Unfortunately, current imaging modalities fail to localize 10-15% of tumors. Even though high-frequency ultrasound can detect parathyroid adenoma, the intra-operator variability and difficulties in patients with prior surgery often necessitate Tc-99m MIBI imaging which has become the standard of care for preoperative localization which allows minimally invasive surgery and decreases the surgical time. The most commonly used methodology uses dual-phase 99mTechnetium-sestamibi (99mTc-MIBI) scintigrams where images are acquired at 2 and 4 hours after radiopharmaceutical administration. Interference caused by the concentration of 99mTc-MIBI in the thyroid (in close proximity of parathyroid adenoma) is a major source of failure of localization. Even if sophisticated techniques such as SPECT/CT are used, the parathyroid tumor is not identified in as many as 30% of patients. Parathyroid glands are located very close to the thyroid and if a molecular probe concentrates in the thyroid as well as in the parathyroid then the thyroid background makes it difficult to localize parathyroid adenomas. Our preliminary data has shown that folate receptors are not expressed in thyroid tissue and thus folate receptor imaging becomes an innovative technique of imaging parathyroid pathologies without the interference from the signals from the thyroid. This proposal is based on our observations that human parathyroid tumor cells express high densities of folate receptors and thyroid cells do not. Prostate-specific membrane antigen (PSMA) labeled with Ga-68 PSMA has been in clinical use in Europe and Asia for more than 5 years. The FDA approved the F 18-labeled prostate-specific membrane antigen (PSMA)-targeted positron emission tomography (PET) imaging agent 18F-DCFPyL (Pylarify) for use in prostate cancer in May 2021. PSMA is also known as Glutamate carboxypeptidase II (GCP II), and N-acetyl-L-aspartyl-L-glutamate peptidase I (NAALADase I), NAAG peptidase. PSMA removes the g-linked glutamates from folate, providing deglutinated folate for absorption and nutrition and leaving single a-linked glutamate attached. The official gene name of PSMA is folate hydrolase 1 (FOLH1), reflecting its major role in folate uptake; however, PSMA usually acts as a glutamate carboxypeptidase (GCP), its major substrate can differ in different tissues. Yao et al. found that PSMA-expressing cells also demonstrated a 2-fold increased uptake of folate, suggesting that PSMA may be associated with folate transport. Ga-68 PSMA has been shown to concentrate in parathyroid adenoma and not in the thyroid (Pfob2019). Ga-68 has 68 minutes half-life, is generator produced, and is available for a few centers in California currently. F-18 PSMA had 120 minutes half-life and will be available as a unit dose. This makes F-18 PSMA an ideal agent for clinical use.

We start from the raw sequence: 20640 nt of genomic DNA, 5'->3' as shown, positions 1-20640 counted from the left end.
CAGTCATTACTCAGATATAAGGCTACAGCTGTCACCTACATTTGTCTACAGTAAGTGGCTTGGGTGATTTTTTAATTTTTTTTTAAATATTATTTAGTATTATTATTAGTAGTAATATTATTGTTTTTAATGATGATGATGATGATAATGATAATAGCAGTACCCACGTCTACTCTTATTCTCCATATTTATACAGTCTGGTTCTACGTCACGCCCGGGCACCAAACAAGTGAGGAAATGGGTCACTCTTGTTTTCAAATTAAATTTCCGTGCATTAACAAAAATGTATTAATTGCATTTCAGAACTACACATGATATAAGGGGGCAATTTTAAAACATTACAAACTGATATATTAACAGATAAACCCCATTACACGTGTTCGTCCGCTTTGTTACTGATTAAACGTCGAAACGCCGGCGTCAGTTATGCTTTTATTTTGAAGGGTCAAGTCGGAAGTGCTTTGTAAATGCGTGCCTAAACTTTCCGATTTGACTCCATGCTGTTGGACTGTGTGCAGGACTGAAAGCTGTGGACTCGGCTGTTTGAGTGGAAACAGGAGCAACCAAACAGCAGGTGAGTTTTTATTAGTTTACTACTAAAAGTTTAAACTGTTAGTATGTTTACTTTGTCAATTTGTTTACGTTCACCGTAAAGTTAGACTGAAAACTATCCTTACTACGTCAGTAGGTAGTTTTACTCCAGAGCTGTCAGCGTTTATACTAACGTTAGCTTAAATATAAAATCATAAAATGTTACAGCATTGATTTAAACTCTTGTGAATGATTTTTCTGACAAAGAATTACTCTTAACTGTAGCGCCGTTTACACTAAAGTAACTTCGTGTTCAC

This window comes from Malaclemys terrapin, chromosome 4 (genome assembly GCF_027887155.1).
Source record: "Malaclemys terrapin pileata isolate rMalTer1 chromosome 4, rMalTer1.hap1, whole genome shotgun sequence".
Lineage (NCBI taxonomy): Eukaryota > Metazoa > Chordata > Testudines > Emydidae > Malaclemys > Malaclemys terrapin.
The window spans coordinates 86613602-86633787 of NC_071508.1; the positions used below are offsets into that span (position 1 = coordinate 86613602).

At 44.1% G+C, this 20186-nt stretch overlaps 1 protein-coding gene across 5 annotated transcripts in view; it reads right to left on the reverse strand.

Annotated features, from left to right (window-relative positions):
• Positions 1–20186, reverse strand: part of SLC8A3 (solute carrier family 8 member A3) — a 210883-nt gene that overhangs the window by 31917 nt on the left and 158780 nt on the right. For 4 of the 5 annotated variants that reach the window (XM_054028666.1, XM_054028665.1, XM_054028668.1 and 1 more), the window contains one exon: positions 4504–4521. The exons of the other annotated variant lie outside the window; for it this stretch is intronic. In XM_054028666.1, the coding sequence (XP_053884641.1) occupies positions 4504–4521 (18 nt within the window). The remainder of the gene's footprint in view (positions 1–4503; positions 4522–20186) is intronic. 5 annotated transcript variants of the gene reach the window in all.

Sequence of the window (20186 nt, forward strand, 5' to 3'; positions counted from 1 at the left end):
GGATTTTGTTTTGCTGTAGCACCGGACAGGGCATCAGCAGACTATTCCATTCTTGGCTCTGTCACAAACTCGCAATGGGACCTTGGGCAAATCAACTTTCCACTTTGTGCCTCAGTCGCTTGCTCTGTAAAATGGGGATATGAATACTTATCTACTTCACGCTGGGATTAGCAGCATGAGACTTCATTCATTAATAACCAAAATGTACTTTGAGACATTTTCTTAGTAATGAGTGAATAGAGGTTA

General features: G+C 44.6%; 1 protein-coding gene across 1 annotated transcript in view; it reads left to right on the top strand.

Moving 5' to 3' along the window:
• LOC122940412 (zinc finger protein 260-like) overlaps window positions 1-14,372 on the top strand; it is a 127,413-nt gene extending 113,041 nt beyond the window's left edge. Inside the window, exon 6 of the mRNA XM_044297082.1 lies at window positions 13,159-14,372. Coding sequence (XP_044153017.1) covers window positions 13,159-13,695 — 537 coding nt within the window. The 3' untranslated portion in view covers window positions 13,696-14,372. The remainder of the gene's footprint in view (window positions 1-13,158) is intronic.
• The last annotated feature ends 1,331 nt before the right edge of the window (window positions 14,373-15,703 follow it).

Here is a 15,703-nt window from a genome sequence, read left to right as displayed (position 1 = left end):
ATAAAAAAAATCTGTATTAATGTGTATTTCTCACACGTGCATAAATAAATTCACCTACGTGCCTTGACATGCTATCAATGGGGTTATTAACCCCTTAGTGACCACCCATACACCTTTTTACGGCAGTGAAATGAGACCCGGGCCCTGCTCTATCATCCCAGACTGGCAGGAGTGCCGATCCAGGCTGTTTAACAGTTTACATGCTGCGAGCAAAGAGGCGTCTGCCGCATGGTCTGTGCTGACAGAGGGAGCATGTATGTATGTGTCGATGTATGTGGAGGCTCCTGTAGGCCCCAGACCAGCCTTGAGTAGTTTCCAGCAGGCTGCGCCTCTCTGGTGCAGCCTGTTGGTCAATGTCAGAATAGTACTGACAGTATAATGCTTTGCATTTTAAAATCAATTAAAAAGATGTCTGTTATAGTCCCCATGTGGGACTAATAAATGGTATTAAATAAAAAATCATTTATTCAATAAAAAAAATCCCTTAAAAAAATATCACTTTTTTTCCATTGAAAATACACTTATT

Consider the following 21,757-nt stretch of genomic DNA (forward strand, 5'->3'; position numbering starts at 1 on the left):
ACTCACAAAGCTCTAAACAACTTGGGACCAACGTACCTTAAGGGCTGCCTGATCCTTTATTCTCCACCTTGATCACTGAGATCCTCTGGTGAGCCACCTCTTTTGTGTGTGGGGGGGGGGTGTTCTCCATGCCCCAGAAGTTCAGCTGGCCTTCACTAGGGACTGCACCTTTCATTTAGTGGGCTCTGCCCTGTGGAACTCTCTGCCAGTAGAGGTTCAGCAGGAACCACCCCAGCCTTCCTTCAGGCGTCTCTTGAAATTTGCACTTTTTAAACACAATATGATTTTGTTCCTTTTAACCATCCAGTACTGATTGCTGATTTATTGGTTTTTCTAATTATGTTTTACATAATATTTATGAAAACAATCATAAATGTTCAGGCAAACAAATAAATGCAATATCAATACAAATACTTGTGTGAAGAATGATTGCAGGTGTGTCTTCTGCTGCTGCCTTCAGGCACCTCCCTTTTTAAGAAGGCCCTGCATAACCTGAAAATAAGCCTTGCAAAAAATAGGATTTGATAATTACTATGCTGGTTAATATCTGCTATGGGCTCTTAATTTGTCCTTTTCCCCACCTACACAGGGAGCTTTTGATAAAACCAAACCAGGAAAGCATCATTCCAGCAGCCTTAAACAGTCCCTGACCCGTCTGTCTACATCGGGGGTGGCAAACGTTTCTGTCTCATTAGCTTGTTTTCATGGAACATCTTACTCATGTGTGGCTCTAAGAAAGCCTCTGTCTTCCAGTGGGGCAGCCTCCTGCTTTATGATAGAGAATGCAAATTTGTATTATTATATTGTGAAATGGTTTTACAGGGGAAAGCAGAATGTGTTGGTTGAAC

Researchers hypothesize that F-18 PSMA will give better pre-operative localization of parathyroid adenomas compared to the conventional imaging with 99mTc-MIBI. If this is the case the new method will provide more patients with a minimally invasive parathyroidectomy, reducing trauma to the patient and the healthcare costs. The project described here is designed to collect preliminary data for a larger study.

Condition Hyperparathyroidism
Treatment 99mTc-MIBI planar imaging and SPECT/CT., F- 18PSMA PET/CT imaging study
Clinical Study IdentifierNCT05299632
SponsorEmory University
Last Modified on20 April 2022


Yes No Not Sure

Inclusion Criteria

Patients must be 18 years of age or older
Patients will have biochemical and/or clinical evidence of primary hyperparathyroidism and be a surgical candidate for definitive parathyroid surgery
Ability to lie still for SPECT/CT and PET/CT scanning
Patients must be able to provide written informed consent

Exclusion Criteria

Age less than 18
Inability to lie still for SPECT/CT and PET/CT scanning
Cannot provide written informed consent
History of secondary hyperparathyroidism
Positive serum or urine pregnancy test within 24 hours of imaging